May 23, 2001

U.S. senator says future U.S. aid to Colombian military at stake

                 BOGOTA, Colombia (AP) -- A U.S. senator ratcheted up pressure for
                 Colombia's military to sever links with right-wing paramilitary forces by
                 challenging a top army commander to shut down a militia base.

                 The challenge by U.S. Sen. Paul Wellstone comes weeks after the U.S. State
                 Department listed the paramilitary United Self-Defense Forces of Colombia, or
                 AUC, as a terrorist organization.

                 Concerned about the Colombian army's longtime links to paramilitaries -- who have been
                 massacring suspected rebel collaborators -- the U.S. Congress set human rights conditions that
                 would have to be met before aid from Washington could be spent. Colombia failed some
                 of the conditions, but last year then-President Bill Clinton issued a national security waiver
                 allowing a $1.3 billion aid package to flow.

                 Wellstone, a Democrat from Minnesota, says support for future assistance from
                 Washington "will erode if the Colombian military does not take prompt, effective
                 steps to end paramilitary operations, which too often result in atrocities."

                 In a letter to army Gen. Martin Orlando Carreno -- a copy of which the senator's
                 office sent on Wednesday to The Associated Press -- Wellstone urged the commander
                 of the army's 5th Brigade to take action against the AUC's base in San Rafael de Lebrija,
                 in north-central Colombia.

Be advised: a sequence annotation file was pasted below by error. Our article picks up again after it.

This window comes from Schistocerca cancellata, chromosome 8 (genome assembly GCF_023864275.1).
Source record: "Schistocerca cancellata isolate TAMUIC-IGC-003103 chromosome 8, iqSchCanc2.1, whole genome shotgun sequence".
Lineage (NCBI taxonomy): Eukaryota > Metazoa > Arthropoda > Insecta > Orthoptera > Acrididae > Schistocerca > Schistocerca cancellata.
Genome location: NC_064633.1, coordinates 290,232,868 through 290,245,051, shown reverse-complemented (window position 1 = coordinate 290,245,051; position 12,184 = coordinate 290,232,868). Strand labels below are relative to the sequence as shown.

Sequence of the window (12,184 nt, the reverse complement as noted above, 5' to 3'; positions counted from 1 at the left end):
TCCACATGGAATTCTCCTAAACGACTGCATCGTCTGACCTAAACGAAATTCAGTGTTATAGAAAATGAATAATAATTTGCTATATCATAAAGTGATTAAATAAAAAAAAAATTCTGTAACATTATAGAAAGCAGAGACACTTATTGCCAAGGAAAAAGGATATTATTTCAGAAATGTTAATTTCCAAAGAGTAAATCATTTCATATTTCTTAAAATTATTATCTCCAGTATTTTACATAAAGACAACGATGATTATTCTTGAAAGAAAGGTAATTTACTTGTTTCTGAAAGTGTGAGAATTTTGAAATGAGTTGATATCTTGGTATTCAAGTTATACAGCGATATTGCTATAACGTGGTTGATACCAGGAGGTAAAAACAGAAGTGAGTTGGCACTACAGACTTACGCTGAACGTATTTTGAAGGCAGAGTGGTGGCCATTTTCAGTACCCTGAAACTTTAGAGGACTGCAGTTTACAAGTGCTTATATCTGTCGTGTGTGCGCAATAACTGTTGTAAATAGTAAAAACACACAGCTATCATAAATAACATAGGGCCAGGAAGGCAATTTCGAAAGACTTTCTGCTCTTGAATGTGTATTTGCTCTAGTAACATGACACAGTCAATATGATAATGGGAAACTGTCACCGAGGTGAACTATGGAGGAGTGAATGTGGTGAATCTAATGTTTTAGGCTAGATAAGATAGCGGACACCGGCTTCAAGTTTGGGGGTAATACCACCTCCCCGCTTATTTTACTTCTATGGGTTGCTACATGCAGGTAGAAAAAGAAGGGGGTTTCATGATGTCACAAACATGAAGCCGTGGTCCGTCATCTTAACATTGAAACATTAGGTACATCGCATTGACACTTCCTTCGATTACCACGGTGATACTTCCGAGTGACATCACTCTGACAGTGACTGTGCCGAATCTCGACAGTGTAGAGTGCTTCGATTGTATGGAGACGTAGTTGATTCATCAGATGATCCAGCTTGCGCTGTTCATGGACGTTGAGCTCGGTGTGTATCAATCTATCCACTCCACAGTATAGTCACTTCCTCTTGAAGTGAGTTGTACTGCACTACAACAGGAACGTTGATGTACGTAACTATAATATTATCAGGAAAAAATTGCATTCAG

"The base is operating openly in an area under your command, and its activities
                 have directly caused much of the bloodshed in the region," Wellstone said in the
                 letter, dated May 22.

                 A Jesuit human rights activist in the region, the Rev. Francisco de Roux, said
                 such specific pressure is needed to prompt the military to act against the
                 paramilitaries with the same vigor they have been attacking leftist rebels.

                 "This helps to make the whole issue of (military efforts against) paramilitaries
                 more transparent," de Roux said in a phone interview from the northern town of

                 Wellstone reminded Carreno that the two had discussed the paramilitary base
                 during the senator's visit to Barrancabermeja in March, and added: "Almost three
                 months after our meeting, however, it is my understanding that you have taken
                 no effective action to curtail the operations of the ... base, and that it remains
                 open for business."

                 Wellstone suggested Carreno take immediate "actions ... against this paramilitary

                 The AP attempted to reach Carreno, at his base in the northern city of
                 Bucaramanga, but troops answering the phone said he was gone for the day and
                 out of contact.

                 The government announced earlier this week that Carreno's forces had captured
                 a paramilitary commander, Francisco Correa, in Barrancabermeja and said that,
                 nationwide, the army has killed 34 AUC members and captured 188 since the
                 start of the year.

                 Colombian Defense Minister Luis Fernando Ramirez insisted in an interview last
                 March that the army was attacking paramilitary forces, but said it would be
                 fruitless to move against some paramilitary bases, because the fighters would be
                 alerted to the approach of a large force of government troops and would flee.

                 Copyright 2001 The Associated Press.